Center-Left Convergence in Venezuela: A Blow to U.S. Interventionism

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Venezuelan centrist Claudio Fermín was a protégé of neoliberal president Carlos Andrés Pérez in the early 1990s and, at first, a firm opponent of Hugo Chávez. But like some others in the same political camp, in more recent years, he has changed course. Particularly since Donald Trump imposed sanctions on Venezuela, Fermín has become outspoken in vehemently opposing both US interventionism and his own nation's radical right.

Such a change shows just how much Venezuelan politics have been transformed in the recent past. Since the attempted coup of April 2002, the country's leftist governments have been pitted against a united opposition, intent on achieving regime change by any means possible. But now, such extreme polarization seems to be weakening.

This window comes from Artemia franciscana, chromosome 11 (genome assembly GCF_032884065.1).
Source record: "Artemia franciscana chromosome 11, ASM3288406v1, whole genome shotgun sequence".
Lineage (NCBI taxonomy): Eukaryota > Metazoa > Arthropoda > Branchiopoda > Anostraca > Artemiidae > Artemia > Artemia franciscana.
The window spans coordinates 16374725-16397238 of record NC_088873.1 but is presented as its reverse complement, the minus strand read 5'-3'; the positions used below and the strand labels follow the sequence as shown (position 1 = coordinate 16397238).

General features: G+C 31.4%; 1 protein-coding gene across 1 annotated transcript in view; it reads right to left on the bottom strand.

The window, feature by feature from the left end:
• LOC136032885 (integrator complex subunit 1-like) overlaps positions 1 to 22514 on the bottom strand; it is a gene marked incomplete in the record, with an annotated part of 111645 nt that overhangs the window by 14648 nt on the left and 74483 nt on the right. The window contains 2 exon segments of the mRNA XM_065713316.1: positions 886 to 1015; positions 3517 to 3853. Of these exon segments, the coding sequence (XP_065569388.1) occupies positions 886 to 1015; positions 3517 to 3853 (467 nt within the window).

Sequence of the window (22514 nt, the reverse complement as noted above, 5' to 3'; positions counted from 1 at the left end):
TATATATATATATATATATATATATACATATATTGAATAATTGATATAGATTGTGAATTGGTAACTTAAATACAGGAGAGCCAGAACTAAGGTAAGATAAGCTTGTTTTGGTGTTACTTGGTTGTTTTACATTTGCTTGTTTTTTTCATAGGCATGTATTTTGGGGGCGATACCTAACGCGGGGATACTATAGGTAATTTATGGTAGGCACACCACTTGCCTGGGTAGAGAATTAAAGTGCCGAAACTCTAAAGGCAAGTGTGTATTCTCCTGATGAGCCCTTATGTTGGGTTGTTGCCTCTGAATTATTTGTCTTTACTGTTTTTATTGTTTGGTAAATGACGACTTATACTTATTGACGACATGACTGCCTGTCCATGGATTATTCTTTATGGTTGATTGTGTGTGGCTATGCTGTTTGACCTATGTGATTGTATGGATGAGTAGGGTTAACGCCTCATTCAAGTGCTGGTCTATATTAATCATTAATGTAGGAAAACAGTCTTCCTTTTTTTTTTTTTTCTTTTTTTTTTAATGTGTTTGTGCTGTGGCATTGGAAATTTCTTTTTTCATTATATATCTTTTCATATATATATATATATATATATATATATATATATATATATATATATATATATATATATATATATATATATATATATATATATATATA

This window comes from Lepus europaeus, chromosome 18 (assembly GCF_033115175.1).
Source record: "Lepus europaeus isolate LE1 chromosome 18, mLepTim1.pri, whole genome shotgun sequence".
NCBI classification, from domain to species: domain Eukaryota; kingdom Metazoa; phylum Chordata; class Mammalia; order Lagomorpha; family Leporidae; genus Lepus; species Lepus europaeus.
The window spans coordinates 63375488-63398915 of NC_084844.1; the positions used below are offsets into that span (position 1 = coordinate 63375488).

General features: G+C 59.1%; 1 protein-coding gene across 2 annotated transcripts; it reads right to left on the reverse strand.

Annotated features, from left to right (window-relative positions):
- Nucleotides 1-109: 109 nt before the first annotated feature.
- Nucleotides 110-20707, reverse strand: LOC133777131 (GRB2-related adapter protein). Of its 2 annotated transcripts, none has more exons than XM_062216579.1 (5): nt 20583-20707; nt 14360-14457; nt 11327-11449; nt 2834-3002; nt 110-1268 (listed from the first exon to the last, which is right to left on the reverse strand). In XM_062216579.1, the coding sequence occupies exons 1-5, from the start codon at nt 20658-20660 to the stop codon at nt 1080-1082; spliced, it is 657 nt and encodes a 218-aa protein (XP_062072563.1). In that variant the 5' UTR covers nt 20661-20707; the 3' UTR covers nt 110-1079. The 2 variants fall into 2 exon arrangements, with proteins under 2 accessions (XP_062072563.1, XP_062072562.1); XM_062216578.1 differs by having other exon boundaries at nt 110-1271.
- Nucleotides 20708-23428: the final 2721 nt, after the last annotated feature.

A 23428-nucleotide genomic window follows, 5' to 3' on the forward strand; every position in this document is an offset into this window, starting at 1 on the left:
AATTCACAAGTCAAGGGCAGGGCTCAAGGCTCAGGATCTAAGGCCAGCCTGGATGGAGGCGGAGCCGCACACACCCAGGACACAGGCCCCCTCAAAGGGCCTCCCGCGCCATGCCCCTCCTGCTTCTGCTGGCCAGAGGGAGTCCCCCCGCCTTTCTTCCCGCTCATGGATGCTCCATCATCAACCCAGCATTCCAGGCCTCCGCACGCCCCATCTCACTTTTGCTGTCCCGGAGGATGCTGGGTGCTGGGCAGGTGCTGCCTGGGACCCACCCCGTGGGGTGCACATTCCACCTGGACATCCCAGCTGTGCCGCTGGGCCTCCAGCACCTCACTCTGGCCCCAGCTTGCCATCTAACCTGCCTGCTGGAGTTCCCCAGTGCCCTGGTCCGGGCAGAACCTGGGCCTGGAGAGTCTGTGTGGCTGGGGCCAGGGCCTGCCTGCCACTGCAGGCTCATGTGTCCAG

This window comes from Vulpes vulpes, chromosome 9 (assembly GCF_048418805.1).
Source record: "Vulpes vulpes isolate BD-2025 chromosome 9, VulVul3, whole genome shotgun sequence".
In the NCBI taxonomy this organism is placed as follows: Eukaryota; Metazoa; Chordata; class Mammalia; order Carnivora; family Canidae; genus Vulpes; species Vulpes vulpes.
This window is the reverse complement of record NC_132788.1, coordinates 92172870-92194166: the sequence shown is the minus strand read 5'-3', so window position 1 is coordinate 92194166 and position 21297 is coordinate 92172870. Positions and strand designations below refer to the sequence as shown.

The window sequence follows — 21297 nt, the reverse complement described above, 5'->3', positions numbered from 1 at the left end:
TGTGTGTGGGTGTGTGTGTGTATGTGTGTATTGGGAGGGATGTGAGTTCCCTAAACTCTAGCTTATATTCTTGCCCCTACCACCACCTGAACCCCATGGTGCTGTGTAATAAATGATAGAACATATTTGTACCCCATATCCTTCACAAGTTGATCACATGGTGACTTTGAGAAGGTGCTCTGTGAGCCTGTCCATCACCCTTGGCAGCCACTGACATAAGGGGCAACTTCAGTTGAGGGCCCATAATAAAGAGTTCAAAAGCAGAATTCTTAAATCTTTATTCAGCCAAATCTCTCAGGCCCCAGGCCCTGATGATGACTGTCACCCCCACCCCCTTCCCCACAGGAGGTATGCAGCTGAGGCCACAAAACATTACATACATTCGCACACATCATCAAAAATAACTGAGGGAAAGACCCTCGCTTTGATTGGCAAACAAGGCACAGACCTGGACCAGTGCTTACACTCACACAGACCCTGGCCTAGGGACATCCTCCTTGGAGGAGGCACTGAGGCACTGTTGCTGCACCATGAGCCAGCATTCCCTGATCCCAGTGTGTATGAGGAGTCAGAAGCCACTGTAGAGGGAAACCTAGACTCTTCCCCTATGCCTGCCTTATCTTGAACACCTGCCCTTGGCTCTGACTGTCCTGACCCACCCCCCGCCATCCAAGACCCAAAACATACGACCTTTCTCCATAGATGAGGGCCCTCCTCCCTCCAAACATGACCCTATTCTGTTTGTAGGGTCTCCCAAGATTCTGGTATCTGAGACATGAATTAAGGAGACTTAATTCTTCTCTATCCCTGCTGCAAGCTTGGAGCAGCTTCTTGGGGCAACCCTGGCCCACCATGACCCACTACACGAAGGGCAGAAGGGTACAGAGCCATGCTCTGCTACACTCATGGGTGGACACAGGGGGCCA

A former mayor of Caracas and presidential candidate, Fermín is not alone among centrist politicians in bucking the Trump administration's insistence on a boycott of the December 6 National Assembly elections, in a bid to further isolate president Nicolás Maduro.

Fermín's nationalistic rhetoric was on display in an interview last month, as he lashed out at the Venezuelan right, the Trump administration, and the other governments that have followed its lead: ' The superpowers have buddied up with the nation's anti-Venezuelan political elite, who don't really have Venezuela in their hearts, who impede the arrival of oil tankers with much-need....

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